Lucy Flower Professor of Urban Sociology
Department of Sociology and the College
Neil Brenner is a critical urban theorist, sociologist, and geographer whose research explores diverse aspects of cities and urbanization under modern capitalism. His writing and teaching focus on the theoretical, conceptual, and methodological dimensions of urban questions, and on the challenges of reinventing the field of urban studies in relation to the crises, contradictions, and struggles of our time. His current work focuses on the question of how “hinterlands”—the non-city territories, infrastructures, and ecologies that support urban life—are being remade under contemporary supply-chain capitalism.
Brenner’s books include New Urban Spaces: Urban Theory and the Scale Question (Oxford, 2019), Critique of Urbanization: Selected Essays (Bauwelt Fundamente, 2016), and New State Spaces: Urban Governance and the Rescaling of Statehood (Oxford, 2004), as well as the edited volume Implosions/Explosions: Towards a Study of Planetary Urbanization (Jovis, 2014).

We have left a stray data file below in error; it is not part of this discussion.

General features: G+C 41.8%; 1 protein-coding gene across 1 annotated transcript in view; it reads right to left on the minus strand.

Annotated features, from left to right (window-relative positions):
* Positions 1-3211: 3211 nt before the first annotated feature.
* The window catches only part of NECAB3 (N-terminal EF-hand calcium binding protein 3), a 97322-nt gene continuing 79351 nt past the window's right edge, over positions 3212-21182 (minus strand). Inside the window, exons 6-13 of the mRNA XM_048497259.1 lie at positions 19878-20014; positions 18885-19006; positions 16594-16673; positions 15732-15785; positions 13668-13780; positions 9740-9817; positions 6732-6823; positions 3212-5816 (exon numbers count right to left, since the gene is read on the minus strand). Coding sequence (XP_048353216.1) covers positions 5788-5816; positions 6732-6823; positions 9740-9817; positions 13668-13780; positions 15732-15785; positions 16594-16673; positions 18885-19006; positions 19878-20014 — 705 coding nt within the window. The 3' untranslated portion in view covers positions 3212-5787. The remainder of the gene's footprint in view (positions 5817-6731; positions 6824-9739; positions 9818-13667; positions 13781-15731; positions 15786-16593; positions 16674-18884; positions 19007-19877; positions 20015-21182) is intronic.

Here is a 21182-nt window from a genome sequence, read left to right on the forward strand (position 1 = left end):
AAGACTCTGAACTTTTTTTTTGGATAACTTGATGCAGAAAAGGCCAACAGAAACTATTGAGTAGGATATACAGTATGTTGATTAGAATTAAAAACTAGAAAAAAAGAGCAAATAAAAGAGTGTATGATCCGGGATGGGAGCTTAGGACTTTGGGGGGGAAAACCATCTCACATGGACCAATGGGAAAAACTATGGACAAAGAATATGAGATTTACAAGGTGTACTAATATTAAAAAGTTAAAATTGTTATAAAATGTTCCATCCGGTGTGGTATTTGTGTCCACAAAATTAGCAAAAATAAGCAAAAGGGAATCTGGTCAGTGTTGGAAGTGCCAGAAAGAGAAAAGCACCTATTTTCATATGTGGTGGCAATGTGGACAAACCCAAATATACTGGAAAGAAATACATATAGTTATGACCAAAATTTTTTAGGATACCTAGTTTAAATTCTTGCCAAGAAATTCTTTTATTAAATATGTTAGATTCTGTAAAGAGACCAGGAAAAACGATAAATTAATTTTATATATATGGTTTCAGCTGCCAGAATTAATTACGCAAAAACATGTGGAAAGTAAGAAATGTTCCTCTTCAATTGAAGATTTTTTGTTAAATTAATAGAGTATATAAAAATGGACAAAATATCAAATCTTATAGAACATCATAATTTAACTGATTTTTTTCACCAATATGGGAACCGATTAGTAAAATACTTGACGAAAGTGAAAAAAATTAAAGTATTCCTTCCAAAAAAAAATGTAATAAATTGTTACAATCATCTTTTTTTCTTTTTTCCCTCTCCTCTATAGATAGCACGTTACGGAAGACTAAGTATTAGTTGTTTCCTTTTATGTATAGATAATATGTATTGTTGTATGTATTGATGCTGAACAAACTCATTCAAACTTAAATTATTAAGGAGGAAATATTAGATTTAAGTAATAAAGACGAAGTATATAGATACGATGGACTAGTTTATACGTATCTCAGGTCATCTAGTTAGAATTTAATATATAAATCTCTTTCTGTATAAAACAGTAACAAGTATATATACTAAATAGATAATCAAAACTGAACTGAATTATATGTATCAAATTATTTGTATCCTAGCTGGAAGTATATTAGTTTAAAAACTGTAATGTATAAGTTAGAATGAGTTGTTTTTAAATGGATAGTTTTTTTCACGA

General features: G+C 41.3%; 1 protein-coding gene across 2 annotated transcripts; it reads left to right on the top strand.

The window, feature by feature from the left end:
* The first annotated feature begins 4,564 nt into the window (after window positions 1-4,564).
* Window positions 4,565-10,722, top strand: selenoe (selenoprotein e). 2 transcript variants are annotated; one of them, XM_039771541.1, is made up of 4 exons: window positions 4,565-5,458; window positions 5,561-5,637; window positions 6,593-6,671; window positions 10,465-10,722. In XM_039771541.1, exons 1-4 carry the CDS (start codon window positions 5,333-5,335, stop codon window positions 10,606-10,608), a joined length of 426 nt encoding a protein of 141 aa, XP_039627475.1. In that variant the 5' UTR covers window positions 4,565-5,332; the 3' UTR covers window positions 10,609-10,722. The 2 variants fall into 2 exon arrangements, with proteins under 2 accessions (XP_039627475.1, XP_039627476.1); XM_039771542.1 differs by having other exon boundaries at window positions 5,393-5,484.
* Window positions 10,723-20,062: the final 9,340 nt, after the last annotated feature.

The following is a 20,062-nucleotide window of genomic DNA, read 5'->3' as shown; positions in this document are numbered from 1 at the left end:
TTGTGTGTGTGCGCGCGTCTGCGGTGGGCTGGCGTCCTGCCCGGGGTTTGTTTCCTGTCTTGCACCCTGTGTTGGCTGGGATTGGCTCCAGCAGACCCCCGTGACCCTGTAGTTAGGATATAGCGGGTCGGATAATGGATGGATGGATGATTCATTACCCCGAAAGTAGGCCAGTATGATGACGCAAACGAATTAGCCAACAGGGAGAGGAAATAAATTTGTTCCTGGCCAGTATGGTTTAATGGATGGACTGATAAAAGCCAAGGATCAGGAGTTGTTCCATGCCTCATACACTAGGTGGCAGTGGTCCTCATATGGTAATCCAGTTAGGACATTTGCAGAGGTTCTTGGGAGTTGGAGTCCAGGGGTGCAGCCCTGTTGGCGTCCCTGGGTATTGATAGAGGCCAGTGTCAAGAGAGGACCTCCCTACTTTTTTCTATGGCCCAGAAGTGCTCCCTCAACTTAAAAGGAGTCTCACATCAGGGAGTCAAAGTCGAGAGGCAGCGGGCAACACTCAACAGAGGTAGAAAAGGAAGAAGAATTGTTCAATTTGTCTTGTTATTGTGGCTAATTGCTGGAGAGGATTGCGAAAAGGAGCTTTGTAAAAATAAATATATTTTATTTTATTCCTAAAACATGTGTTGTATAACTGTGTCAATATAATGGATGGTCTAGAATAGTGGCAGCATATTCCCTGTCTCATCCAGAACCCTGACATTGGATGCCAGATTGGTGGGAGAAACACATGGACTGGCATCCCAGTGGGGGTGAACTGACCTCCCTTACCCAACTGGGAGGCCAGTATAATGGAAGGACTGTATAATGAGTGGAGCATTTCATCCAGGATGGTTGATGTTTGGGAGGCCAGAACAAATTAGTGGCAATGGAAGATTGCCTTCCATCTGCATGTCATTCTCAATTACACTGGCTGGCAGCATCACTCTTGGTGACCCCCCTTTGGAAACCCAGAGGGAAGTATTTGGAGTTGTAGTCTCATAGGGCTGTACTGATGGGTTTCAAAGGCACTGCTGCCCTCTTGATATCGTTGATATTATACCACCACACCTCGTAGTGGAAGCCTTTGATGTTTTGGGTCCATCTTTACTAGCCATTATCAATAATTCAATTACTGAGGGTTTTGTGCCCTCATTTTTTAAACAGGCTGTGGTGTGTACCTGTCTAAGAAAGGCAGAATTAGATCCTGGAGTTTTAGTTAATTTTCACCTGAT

Brenner previously served as professor of urban theory at Harvard University’s Graduate School of Design and as professor of sociology and metropolitan studies at New York University. He holds a PhD in political science from the University of Chicago, an MA in geography from the University of California, Los Angeles, and a BA summa cum laude in philosophy from Yale University.
Photo credit: Maria Ignacia Arrasate